Republican presidential hopeful and former Massachusetts Gov. Mitt Romney (R) is frantically trying to walk back disparaging comments he made about London’s readiness to host the Olympics, and for casting doubt on Britain’s willingness to “come together and celebrate the Olympic moment,” according to the Agence France Presse.
Mending this gaffe comes just days after Romney faced sharp criticism for a remark an anonymous foreign policy adviser made to reporter John Swaine of the Telegraph. The aide reportedly said that a Romney administration would restore “Anglo-Saxon” values to the special relationship enjoyed by the U.S. and the U.K., a statement that struck many as overtly racist.
It was in an interview in London with NBC's Brian Williams that Romney said that he found stories he was hearing about London't readiness for the Olympic Games "disconcerting."
"It's hard to know just how well it will turn out," he said of the games and the lapses in security that have surrounded them, "There are a few things that were disconcerting. The stories about the private security firm not having enough people, the supposed strike of the immigration and customs officials -- that obviously is not something which is encouraging."
He also questioned British people's willingness to embrace the Games.
"Do they come together and celebrate the Olympic moment?" he asked. "That's something which we only find out once the Games actually begin."
The candidate has spent Thursday on damage-control, trying to minimize long-term impact to his campaign.
In a meeting with Labour Party leader Ed Miliband that Romney began to try to walk back his statements, saying that "(i)t is impossible for absolutely no mistakes to occur" in something as large and complicated as the Olympic Games.
"Of course there will be errors from time to time," he said, "but those are all overshadowed by the extraordinary demonstrations of courage, character and determination by the athletes."
The BBC has pointed out that Romney appeared to not know Miliband's name, instead calling him "Mr. Leader."
Vice President Joe Biden has criticized Romney's remarks. “Despite his promises that politics stops at the water’s edge, Gov. Romney’s wheels hadn’t even touched down in London before his advisers were reportedly playing politics with international diplomacy,” Biden said in a statement.
“The comments reported this morning are a disturbing start to a trip designed to demonstrate Gov. Romney’s readiness to represent the United States on the world’s stage ... This assertion is beneath a presidential campaign.”
Romney will leave the U.K. later this week to continue his trip in Poland and Israel.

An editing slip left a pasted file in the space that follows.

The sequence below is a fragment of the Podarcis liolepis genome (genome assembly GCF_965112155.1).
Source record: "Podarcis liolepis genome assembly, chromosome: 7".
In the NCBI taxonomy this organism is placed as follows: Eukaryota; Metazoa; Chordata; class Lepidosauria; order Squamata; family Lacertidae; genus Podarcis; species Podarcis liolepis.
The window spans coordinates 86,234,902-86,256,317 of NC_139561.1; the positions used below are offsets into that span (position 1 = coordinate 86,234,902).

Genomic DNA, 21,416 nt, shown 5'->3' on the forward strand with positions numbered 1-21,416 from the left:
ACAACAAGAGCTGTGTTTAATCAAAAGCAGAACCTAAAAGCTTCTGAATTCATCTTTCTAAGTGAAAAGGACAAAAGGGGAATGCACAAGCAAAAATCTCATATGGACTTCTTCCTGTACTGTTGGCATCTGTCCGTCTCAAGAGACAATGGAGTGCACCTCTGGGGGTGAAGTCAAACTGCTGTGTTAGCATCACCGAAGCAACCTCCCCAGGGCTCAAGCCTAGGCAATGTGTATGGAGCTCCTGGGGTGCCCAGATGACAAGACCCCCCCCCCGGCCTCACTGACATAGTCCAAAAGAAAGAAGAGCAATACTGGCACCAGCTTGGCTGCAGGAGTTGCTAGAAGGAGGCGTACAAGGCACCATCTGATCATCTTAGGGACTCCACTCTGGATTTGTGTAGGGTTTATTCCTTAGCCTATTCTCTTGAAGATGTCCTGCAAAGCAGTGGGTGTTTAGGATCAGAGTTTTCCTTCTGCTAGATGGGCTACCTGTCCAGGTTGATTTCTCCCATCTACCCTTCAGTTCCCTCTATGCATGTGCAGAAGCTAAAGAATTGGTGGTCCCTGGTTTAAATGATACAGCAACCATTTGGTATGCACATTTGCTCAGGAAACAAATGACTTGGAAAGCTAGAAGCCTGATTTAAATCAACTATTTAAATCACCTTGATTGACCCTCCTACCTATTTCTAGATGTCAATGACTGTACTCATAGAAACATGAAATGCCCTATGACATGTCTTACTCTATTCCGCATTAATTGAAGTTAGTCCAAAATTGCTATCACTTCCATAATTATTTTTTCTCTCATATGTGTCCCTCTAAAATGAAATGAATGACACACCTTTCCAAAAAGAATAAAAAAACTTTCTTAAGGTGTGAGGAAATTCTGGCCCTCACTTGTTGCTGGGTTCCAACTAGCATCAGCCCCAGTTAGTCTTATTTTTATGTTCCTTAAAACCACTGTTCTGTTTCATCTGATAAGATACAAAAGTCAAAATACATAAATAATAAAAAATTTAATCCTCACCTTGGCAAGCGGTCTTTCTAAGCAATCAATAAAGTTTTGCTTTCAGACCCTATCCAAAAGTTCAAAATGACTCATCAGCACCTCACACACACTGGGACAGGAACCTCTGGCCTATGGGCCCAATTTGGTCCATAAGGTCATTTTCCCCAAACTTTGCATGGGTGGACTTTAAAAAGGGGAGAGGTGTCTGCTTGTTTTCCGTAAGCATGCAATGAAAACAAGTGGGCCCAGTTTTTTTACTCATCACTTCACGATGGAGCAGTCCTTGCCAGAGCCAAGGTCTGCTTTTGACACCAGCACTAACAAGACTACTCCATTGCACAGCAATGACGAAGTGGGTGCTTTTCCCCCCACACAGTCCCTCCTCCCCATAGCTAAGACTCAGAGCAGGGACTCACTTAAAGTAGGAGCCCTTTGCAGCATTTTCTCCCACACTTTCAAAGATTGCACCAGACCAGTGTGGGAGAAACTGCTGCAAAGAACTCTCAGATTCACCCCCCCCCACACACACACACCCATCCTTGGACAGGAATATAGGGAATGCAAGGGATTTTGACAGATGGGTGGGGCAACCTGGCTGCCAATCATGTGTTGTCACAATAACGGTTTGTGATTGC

UPDATE: British Prime Minister David Cameron has responded to Romney's comments, saying in a press conference, "You’re going to see beyond doubt that Britain can deliver."
Cameron hit back at Romney, saying that perhaps the Utah Winter Olympics were easier to assemble, given that they were not being staged in a metropolis like London.
"We are holding an Olympic Games in one of the busiest, most active, bustling cities anywhere in the world. Of course it's easier if you hold an Olympic Games in the middle of nowhere."
Cameron went on to say, "I think we will show the whole world not just that we come together as a United Kingdom but also we’re extremely good at welcoming people from across the world. I will obviously make those points to Mitt Romney. I look forward to meeting him.”
UPDATE 2: Romney gaffed again when he told reporters outside the residence of Britain's Prime Minister David Cameron that he had just met with the head of Britain's top secret MI6, an organization so cloaked in mystery that it is rarely even acknowledged in public. It is highly unusual that anyone from MI6 would meet with an agent of a foreign government, particularly one who is not yet elected to the office for which he is campaigning.
The Telegraph quotes Patrick Mercer MP, a former chairman of the House of Commons's intelligence and security sub-committee, as saying, “It is very unusual. The head of MI6’s time is extremely precious. I wonder if this does not set a strange precedent where other leaders of other oppositions will also want similar briefings."
Guardian blogger Tom McCarthy wrote, "For our American readership, this isn't like bragging you just met David Petraeus. The British take on the national secret intelligence service comes with an extra-heavy dollop of the whole secret thing. The very existence of the MI6 was not officially acknowledged until 1994."
McCarthy continued, "Good luck, Romney handlers: this is only stop No. 1 on a three-stop international tour. What will he say in Jerusalem?"
Watch Romney's Wednesday interview with Brian Williams, embedded via MSNBC, below: